Seeing that DC’s professional community was in need of organized, after-work events where relaxed socializing and networking could transpire, Michael Karlan founded Professionals in the City as a unique way of uniting the community through newly forged romantic and business connections. His company's rapid-fire approach to building rapports was recently featured on the Today Show, due to its ability to quickly connect its 200,000 members at more than 1,000 events. Appropriate for singles, the romantically attached, or those accidentally attached by Velcro, the events range from intimate happy hours and theme parties to teeming galas and tours.
Speed-dating sessions move at a brisk clip in DC's most buzz-worthy bars and restaurants, where professionals are sequestered into congruous categories according to age, religious inclination, and sneaker-brand preference. Ideal for out-of-towners or patrons with first-date jitters, swift dialogue offers the chance to bypass awkward moments, and within 48 hours after events, an online-dating system connects pairs that clicked. Along with speed events, Professionals in the City also hosts outdoorsy outings, speed networking events, and a dating-centric lecture series to keep its members active, connected, and well-informed.
Named after the telephone code for Jamaica, 876 Cafe establishes a direct connection between American cuisine and Caribbean zest. Chefs pan-roast fillets of black bass before dressing them with beurre blanc sauce made with ackee, a Jamaican fruit known for its creamy texture. Jamaican Blue Mountain coffee steeps into steaks served with mashed sweet potatoes, and grilled pork chops come covered in a flavorful mango glaze. Brunch entrees include the Van Ness Benedict, which pairs poached eggs and applewood bacon with curried tomato hollandaise and sautéed callaloo greens, giving diners a reason to wake up early that is more compelling than their swinging-mallet alarm clock. Ukeleles and paintings by local artists hang on sunny yellow walls, and white tablecloths swath the restaurant's tables.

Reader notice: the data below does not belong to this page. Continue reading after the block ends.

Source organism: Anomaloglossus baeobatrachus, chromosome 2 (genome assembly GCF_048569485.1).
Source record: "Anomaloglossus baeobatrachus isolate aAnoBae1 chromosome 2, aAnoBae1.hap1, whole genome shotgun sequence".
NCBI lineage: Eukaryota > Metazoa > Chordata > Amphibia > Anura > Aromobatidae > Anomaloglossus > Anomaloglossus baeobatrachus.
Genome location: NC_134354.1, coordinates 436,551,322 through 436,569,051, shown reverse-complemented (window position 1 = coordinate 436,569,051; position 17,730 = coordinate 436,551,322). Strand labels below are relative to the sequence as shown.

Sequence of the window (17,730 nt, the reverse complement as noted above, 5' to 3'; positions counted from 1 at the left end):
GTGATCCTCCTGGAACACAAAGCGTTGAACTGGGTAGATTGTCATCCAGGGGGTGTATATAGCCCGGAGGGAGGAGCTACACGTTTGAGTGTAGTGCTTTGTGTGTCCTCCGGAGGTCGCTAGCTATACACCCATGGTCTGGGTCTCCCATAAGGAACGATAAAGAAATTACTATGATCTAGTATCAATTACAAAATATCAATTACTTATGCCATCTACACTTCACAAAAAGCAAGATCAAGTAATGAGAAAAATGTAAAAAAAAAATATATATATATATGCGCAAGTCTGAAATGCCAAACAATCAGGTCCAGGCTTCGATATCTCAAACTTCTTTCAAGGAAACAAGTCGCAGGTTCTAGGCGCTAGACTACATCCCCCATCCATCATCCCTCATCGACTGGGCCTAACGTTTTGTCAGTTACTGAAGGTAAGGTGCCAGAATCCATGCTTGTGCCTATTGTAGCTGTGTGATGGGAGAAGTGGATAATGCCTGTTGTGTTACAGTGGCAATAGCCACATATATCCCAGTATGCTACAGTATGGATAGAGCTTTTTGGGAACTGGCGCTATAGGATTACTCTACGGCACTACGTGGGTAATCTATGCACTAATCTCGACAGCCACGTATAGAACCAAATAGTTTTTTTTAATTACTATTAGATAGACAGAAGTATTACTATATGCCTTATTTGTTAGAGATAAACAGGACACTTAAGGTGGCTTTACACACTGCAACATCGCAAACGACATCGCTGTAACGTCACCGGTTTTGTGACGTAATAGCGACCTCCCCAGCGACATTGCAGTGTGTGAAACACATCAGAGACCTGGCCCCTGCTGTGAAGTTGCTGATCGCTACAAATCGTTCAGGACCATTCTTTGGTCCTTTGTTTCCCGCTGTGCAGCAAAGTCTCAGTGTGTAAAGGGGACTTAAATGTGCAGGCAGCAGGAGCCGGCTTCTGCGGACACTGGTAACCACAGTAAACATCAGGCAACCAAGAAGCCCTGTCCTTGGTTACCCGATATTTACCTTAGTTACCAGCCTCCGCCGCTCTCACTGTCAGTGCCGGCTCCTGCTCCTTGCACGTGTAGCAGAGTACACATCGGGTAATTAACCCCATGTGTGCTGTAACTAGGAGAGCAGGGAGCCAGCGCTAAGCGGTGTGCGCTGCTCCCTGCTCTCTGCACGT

The Grammy-winning Washington Chorus has delighted audiences with a repertoire of classical choral masterpieces and modern compositions for 51 years. In addition to leading the choir, music director Julian Wachner has scribed more than 100 published compositions, including "Come, My Dark-Eyed One," an amalgamation of poetry and a dramatic musical score. Acclaimed singers tell the tale of lovers whose great passion transcends death, their melodious voices reflecting the powerful emotions and increasingly expensive anniversary gifts of a lifelong love. Words by Dickinson, Tennyson, and Turkic poet Ali-Shir Nava’i instill the performance with additional resonance. Four soloists join the choir to sing Mozart’s bold Great Mass in C Minor, widely credited as being the composer’s best choral work alongside the Requiem and Rock Me Amadeus.